On July 29, 2016, the Federal Trade Commission (“FTC”) announced that it had issued an opinion and final order concluding that LabMD, Inc. (“LabMD”) violated the unfairness prong of Section 5 of the FTC Act by failing to maintain reasonable security practices to protect consumers’ sensitive personal information. The unanimous decision reverses a November 2015 administrative law judge’s initial decision that, as we previously reported, dismissed the FTC’s charges against LabMD for failing to show that LabMD’s allegedly unreasonable data security practices caused, or were likely to cause, substantial consumer injury.
The case stems from allegations that LabMD, a now-defunct clinical laboratory for physicians, failed to protect the sensitive personal information (including medical information) of consumers, resulting in two specific security incidents. One such incident occurred when a third party informed LabMD that an insurance-related report, which contained personal information of approximately 9,300 LabMD clients (including names, dates of birth and Social Security numbers), was available on a peer-to-peer (“P2P”) file-sharing network.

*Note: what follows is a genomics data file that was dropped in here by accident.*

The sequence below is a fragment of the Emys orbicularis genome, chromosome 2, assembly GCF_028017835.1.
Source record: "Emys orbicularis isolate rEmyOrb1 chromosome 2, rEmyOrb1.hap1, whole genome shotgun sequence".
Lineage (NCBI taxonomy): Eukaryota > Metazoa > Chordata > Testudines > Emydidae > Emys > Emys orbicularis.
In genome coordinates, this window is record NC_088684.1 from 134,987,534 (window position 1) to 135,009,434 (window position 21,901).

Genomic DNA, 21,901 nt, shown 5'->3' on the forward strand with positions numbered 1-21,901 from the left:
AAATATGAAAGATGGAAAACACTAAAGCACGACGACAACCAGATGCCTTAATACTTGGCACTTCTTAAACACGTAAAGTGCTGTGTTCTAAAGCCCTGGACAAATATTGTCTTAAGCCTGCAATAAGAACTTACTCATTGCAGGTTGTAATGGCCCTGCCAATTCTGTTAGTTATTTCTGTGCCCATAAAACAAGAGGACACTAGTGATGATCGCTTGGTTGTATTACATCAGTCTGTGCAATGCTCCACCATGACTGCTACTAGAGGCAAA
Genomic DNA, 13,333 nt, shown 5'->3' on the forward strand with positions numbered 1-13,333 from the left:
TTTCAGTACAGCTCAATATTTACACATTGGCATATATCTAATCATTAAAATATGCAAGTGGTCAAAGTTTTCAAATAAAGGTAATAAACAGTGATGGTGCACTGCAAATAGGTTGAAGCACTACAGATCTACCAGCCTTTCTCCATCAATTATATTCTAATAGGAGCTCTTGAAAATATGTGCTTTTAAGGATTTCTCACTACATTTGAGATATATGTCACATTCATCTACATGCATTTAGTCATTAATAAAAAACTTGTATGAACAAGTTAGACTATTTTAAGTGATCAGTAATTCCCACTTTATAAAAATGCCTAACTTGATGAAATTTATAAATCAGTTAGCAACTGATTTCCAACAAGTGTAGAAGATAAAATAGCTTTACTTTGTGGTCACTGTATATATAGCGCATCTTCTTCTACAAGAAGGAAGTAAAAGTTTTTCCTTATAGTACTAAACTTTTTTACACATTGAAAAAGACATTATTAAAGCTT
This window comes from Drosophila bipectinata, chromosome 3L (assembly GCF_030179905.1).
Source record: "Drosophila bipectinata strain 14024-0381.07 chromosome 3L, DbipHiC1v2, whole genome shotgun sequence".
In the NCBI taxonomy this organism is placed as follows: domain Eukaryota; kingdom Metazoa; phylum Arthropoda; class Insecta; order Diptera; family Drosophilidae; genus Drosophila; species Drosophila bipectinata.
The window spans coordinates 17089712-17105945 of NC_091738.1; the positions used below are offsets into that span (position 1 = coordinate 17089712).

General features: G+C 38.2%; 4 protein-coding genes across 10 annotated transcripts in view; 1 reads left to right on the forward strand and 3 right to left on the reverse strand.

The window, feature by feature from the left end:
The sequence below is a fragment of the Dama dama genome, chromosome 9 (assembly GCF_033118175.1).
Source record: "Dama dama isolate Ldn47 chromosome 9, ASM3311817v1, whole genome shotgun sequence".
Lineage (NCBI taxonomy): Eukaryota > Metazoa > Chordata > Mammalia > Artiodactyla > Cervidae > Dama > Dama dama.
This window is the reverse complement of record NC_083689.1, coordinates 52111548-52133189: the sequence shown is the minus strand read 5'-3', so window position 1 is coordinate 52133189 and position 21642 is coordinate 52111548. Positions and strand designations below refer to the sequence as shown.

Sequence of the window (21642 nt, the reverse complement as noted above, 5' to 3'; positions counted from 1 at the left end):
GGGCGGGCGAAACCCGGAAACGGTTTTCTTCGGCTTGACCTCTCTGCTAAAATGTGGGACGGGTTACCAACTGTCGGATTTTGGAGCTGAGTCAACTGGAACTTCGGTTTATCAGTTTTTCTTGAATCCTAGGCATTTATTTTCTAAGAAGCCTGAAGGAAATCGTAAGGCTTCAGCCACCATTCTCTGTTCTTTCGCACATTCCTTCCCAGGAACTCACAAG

In its ruling, the FTC stated that the administrative law judge used the wrong legal standard for the unfairness prong, and stated that LabMD’s security practices were unreasonable, among other failings, because the company “failed to use an intrusion detection system or file integrity monitoring, neglected to monitor traffic coming across its firewalls, provided essentially no data security training to its employees, and never deleted any of the consumer data it had collected.”
The order requires LabMD to establish a comprehensive information security program, obtain periodic third-party assessments of its security program and notify consumers whose personal information was exposed on the P2P network. LabMD has 60 days to appeal.